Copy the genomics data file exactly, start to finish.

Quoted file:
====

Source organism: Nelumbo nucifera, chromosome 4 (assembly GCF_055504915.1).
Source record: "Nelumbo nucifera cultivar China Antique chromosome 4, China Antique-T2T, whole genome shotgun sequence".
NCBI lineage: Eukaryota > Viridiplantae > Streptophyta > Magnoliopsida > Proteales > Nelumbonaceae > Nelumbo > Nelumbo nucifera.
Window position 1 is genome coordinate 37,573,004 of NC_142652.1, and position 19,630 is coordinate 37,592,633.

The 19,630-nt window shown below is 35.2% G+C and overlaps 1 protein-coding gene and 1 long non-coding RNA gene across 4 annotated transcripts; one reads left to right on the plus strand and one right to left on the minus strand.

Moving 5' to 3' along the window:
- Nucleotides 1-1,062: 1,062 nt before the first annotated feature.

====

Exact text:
Source organism: Nelumbo nucifera, chromosome 4 (assembly GCF_055504915.1).
Source record: "Nelumbo nucifera cultivar China Antique chromosome 4, China Antique-T2T, whole genome shotgun sequence".
NCBI lineage: Eukaryota > Viridiplantae > Streptophyta > Magnoliopsida > Proteales > Nelumbonaceae > Nelumbo > Nelumbo nucifera.
Window position 1 is genome coordinate 37,573,004 of NC_142652.1, and position 19,630 is coordinate 37,592,633.

The 19,630-nt window shown below is 35.2% G+C and overlaps 1 protein-coding gene and 1 long non-coding RNA gene across 4 annotated transcripts; one reads left to right on the plus strand and one right to left on the minus strand.

Moving 5' to 3' along the window:
- Nucleotides 1-1,062: 1,062 nt before the first annotated feature.